Common Prayer: A Liturgy for Ordinary Radicals [Hardcover] by Jonathan Wilson-Hartgrove, Enuma Okoro, and Shane Claiborne. Zondervan 590 pages.
The book begins with, “If you love liturgy, this book is for you. If you don’t know what liturgy is, this book is also for you.” This is followed by a wonderful introduction (yes, for those immersed in liturgy, it is an introduction) and a daily office book with a difference, deeply influenced by the New Monastic movement.
Each day of the year has its own Morning Prayer that may include something about a saint of the day or an encouraging story. There is a song, some verses from a psalm, the reference to two readings from the Scriptures, and prayers to conclude. The Church Year is taken account of. Morning Prayer takes up the bulk of the book.
The book actually puts Evening Prayer (a different one for each day of the week) before Morning Prayer – following the Jewish understanding of the day. Midday Prayer, Occasional Prayers, and some songs with the tune given, complete the book along with occasional notes on such things as “sacred space: thinking about where we pray”, “prayer beads”, “smells and bells”.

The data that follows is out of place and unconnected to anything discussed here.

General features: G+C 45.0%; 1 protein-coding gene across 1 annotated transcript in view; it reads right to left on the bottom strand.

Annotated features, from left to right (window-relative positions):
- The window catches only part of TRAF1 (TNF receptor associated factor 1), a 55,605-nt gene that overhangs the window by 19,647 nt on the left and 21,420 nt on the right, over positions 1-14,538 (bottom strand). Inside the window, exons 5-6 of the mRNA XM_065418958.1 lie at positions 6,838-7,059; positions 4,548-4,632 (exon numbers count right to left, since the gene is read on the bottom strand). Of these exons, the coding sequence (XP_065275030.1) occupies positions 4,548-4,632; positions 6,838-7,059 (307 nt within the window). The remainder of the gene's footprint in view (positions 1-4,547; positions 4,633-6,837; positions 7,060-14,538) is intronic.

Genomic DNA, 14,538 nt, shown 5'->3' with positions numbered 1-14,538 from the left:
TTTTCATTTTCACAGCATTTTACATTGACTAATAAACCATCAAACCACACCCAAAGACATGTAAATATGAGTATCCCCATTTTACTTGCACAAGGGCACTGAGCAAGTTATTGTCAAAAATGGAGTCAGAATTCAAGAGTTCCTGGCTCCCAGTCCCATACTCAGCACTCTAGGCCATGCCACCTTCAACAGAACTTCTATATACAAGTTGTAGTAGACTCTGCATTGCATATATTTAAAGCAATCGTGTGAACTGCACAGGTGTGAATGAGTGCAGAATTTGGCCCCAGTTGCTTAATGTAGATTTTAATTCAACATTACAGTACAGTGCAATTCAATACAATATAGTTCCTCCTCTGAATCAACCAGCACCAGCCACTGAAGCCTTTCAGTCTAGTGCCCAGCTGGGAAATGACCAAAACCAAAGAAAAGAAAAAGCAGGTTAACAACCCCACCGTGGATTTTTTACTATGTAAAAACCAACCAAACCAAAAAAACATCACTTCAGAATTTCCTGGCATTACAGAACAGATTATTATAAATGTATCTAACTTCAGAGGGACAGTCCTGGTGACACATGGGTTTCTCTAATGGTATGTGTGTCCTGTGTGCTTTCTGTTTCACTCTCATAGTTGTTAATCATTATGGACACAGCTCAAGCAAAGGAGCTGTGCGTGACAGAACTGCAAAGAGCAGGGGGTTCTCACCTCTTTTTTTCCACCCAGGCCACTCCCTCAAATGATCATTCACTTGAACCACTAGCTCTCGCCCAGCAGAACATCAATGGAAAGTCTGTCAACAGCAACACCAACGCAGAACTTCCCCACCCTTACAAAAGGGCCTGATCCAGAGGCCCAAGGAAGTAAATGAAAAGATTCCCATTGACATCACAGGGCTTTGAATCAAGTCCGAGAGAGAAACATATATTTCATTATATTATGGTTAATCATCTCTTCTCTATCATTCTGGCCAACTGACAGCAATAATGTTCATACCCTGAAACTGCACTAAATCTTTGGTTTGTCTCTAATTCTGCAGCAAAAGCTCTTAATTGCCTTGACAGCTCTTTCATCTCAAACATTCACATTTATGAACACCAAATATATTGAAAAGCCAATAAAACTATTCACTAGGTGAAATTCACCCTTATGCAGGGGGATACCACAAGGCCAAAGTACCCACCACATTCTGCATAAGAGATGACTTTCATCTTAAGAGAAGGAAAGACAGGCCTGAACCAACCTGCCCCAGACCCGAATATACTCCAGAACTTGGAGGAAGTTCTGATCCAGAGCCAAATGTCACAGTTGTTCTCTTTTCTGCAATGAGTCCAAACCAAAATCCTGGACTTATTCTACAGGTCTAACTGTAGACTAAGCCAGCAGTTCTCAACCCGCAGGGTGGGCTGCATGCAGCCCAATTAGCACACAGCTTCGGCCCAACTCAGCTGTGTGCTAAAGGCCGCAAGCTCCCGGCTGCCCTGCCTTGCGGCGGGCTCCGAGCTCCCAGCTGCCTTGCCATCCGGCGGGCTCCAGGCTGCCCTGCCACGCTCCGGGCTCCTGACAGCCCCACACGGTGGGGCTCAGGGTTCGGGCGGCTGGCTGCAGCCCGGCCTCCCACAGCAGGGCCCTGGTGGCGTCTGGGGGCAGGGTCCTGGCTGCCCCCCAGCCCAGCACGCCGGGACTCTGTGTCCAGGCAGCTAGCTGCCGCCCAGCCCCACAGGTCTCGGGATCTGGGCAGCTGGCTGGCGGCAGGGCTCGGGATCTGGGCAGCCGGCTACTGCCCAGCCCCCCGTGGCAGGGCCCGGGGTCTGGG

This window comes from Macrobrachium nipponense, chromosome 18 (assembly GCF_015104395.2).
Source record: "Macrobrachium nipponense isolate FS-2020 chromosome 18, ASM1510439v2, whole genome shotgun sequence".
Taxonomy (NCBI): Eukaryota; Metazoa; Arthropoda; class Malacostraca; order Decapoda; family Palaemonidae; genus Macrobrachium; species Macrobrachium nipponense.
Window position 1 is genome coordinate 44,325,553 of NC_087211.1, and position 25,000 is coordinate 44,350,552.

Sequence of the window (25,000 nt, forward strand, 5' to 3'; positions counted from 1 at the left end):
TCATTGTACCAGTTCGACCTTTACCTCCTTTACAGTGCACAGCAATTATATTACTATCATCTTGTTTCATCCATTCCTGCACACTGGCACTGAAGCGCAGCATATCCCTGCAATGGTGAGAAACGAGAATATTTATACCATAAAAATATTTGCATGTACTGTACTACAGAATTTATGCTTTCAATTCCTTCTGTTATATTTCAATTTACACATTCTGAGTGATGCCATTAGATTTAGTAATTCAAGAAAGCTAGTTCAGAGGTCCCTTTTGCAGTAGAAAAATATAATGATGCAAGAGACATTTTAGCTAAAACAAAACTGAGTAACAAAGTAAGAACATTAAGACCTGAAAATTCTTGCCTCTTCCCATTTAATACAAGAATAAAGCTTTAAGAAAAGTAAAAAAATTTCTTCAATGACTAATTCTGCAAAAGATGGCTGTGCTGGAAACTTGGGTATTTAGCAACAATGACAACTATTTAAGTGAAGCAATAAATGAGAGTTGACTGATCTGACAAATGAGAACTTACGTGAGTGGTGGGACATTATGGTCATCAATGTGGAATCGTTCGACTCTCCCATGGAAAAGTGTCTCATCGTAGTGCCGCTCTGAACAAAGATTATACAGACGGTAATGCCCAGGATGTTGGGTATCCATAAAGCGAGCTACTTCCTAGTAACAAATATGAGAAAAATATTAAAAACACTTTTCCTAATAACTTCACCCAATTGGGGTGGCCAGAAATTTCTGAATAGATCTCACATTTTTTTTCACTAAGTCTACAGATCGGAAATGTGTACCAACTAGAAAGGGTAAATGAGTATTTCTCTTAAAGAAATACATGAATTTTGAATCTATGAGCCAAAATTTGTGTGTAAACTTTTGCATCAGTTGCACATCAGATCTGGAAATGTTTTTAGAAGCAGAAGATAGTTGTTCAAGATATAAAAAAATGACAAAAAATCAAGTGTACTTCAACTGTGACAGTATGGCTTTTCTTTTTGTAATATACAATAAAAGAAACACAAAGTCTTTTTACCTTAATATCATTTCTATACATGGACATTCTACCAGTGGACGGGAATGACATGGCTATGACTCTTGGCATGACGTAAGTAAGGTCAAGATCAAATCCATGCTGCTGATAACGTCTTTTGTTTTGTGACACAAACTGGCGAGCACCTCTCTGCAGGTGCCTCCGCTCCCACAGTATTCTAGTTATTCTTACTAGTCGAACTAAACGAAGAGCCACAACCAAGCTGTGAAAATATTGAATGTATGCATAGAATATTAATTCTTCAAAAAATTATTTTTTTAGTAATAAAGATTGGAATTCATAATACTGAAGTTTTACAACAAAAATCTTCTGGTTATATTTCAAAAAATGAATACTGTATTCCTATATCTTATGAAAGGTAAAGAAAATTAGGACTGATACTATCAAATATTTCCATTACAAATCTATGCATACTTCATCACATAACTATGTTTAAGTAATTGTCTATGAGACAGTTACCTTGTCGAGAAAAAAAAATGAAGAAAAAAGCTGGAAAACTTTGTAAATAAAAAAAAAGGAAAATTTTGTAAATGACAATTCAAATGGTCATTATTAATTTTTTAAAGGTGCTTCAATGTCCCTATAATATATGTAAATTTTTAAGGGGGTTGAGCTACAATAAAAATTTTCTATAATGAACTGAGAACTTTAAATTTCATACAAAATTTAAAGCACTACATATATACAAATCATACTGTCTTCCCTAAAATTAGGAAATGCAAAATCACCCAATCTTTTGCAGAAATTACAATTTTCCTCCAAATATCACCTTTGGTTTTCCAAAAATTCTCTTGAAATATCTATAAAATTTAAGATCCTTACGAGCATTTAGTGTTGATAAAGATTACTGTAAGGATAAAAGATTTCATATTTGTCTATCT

There is a common prayer website that supplements the book. You can see what the daily morning prayer and other services are like, and other resources are also provided there. I have added that link to the Chapel of this site.
For those who already follow a discipline of the Daily Office this book would not replace the more fulsome praying through the psalms, but it can easily be used as a supplement for such of you to enrich your daily prayer. For those new to the daily office tradition, this would be an excellent introduction.
I was given this book as a gift. And I am grateful to the person who gave it to me as I am already appreciating using it for a personal resource and for resources for leading and preparing worship.
I highly recommend it. One suggestion: it comes with only one ribbon. Although page turning is kept to a minimum, anyone who prays liturgy from a book will have laughed when they read that.
There is also a Common Prayer Pocket Edition, a small, abbreviated version.